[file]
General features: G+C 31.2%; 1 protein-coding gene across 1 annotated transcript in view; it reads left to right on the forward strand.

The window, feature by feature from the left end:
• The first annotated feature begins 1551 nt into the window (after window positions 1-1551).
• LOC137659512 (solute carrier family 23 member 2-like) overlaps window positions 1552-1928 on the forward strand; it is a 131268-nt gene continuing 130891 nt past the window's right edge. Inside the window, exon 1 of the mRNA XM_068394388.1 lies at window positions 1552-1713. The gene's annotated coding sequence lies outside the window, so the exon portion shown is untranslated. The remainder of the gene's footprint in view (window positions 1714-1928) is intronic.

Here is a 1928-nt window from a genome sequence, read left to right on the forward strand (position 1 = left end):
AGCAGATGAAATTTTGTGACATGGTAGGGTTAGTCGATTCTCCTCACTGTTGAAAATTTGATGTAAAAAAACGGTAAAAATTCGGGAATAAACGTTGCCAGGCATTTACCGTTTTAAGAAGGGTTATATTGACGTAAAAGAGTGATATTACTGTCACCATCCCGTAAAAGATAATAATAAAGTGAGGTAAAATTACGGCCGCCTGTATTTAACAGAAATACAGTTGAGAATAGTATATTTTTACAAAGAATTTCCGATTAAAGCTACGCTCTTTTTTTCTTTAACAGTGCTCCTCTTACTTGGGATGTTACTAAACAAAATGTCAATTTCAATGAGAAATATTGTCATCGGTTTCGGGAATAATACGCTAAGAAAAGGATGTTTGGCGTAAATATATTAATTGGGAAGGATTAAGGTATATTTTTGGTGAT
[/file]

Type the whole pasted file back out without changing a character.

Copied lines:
General features: G+C 31.2%; 1 protein-coding gene across 1 annotated transcript in view; it reads left to right on the forward strand.

The window, feature by feature from the left end:
• The first annotated feature begins 1551 nt into the window (after window positions 1-1551).
• LOC137659512 (solute carrier family 23 member 2-like) overlaps window positions 1552-1928 on the forward strand; it is a 131268-nt gene continuing 130891 nt past the window's right edge. Inside the window, exon 1 of the mRNA XM_068394388.1 lies at window positions 1552-1713. The gene's annotated coding sequence lies outside the window, so the exon portion shown is untranslated. The remainder of the gene's footprint in view (window positions 1714-1928) is intronic.

Here is a 1928-nt window from a genome sequence, read left to right on the forward strand (position 1 = left end):
AGCAGATGAAATTTTGTGACATGGTAGGGTTAGTCGATTCTCCTCACTGTTGAAAATTTGATGTAAAAAAACGGTAAAAATTCGGGAATAAACGTTGCCAGGCATTTACCGTTTTAAGAAGGGTTATATTGACGTAAAAGAGTGATATTACTGTCACCATCCCGTAAAAGATAATAATAAAGTGAGGTAAAATTACGGCCGCCTGTATTTAACAGAAATACAGTTGAGAATAGTATATTTTTACAAAGAATTTCCGATTAAAGCTACGCTCTTTTTTTCTTTAACAGTGCTCCTCTTACTTGGGATGTTACTAAACAAAATGTCAATTTCAATGAGAAATATTGTCATCGGTTTCGGGAATAATACGCTAAGAAAAGGATGTTTGGCGTAAATATATTAATTGGGAAGGATTAAGGTATATTTTTGGTGAT